By Jordy Yager - 02/12/11 04:55 PM EST
Democrats and administration officials are charging that Republicans may
jeopardize the nation’s safety as the GOP attempts to slash homeland
security funding in its government spending bill.
The latest Republican proposal unveiled on Friday would decrease the funding for the Department of Homeland Security (DHS) by nearly 5 percent more than Obama’s 2011 budget request. The GOP's continuing resolution would maintain the current levels of two main areas of concern: the number of Border Patrol agents in the field and disaster relief funding for the Federal Emergency Management Agency (FEMA).
The move has pitted Democrats against Republicans as they fear that dropping much below the $43.6 billion proposed under the president’s 2011 budget request, which was never enacted, would rob the country of necessary assets to provide for its defense.
Homeland Security Secretary Janet Napolitano told lawmakers this week that she expects the president’s 2012 budget, to be released on Monday, will not shy away from the fiscal discipline that both parties have advocated for, but that it would be foolish to unilaterally slash DHS funding levels back to 2008 levels, as some Republicans have proposed.
“The president’s going to be very careful in his request,” said Napolitano, testifying before the House Homeland Security Committee. “We are under the same fiscal discipline demands as every other department, and we ought to be.
“There are some places where I think we can eliminate redundancies and save and we’re constantly looking for those," she said. "But to simply say we’ll go back to 2008 without understanding operational impacts with this kind of work, would be probably be not what I would advise from a budgetary standpoint.”
Rep. Bennie Thompson (D-Miss.), the ranking Democrat on the House panel, agreed. Comparing an earlier Republican budgetary proposal to 2006 levels, when the GOP was last in power, Thompson pointed to areas, including the Transportation Security Administration (TSA) and chemical and nuclear detection programs, that could suffer if they did not receive adequate funding.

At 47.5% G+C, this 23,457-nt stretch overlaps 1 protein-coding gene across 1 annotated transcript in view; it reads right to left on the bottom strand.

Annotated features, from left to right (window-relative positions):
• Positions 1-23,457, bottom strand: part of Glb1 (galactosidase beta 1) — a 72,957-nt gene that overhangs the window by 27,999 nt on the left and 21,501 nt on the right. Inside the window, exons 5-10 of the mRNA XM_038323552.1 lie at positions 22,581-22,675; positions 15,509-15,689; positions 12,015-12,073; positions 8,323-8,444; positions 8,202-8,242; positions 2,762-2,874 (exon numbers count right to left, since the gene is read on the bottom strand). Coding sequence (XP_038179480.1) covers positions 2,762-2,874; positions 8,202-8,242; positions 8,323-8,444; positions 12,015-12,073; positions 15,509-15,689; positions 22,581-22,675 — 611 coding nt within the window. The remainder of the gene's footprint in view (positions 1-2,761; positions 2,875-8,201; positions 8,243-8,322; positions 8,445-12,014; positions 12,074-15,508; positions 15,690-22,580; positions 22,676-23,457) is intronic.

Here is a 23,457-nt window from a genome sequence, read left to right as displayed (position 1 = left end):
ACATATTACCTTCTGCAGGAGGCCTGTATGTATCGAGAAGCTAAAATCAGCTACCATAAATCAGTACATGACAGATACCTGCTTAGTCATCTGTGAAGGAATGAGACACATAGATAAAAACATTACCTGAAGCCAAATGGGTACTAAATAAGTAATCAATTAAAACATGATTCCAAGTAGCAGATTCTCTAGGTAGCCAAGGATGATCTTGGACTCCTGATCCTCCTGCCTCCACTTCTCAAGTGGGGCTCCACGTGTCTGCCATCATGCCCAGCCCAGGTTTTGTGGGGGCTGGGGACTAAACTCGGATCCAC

“Our analysis reveals that thoughtlessly rolling back the Department's budget to 2006 levels in fiscal year 2012 would, by any measure, devastate our homeland security posture,” said Thompson in a statement.
A spokesman for Thompson did not immediately return a request for comment following the release of the latest Republican spending proposal. A spokesman for the committee’s chairman, Rep. Peter King (R-N.Y.), also did not immediately return a request for comment.
Napolitano said that she and her staff have undertaken a lengthy procurement reform process in which they’ve been able to identify hundreds of millions of dollars in savings in how the department makes acquisitions that will likely be included in the president’s budget.
“It’s those types of things that really help find projects before they get too far along that are not really going to work or are going to add value to the process,” said Napolitano. “And we’ve literally found hundreds of millions of dollars that we’ve built into our budgets now, of cost-avoidances, using some of those plain old management techniques.”
The budgetary warfare has erupted as several lawmakers and administration officials are vying for stepped up levels of security.
Sens. Joe Lieberman (I-Conn.) and Susan Collins (R-Maine), the respective chairman and ranking member of the Senate Homeland Security Committee, called earlier this month for an increased presence along the U.S.-Canada border after a study by the Government Accountability Office (GAO) found that a vast majority of it remains unprotected.
But both senators admitted that it was going to be difficult to fund such an increase in manpower, equipment, and technology under the current budget constraints. Lieberman said that in the wake of DHS’s canceling of the billion-dollar SBI-Net virtual fence program along the U.S.-Mexico border, perhaps there will be some off-the-shelf technology that can be employed along the country’s northern border.
TSA head John Pistole told lawmakers this week that he would like to see an increase in funding to implement K-9 detection dogs in every major airport and rail station.
Pistole said that funding will also be needed to convert the existing advanced imaging machines at airports, which raised privacy concerns after it was revealed that the images they took portrayed passengers as virtually naked. After a trial run is completed with updated machines in the next two months, officials are hoping to convert the machines so that more generic images are produced – a process that is minimal in cost, said Pistole.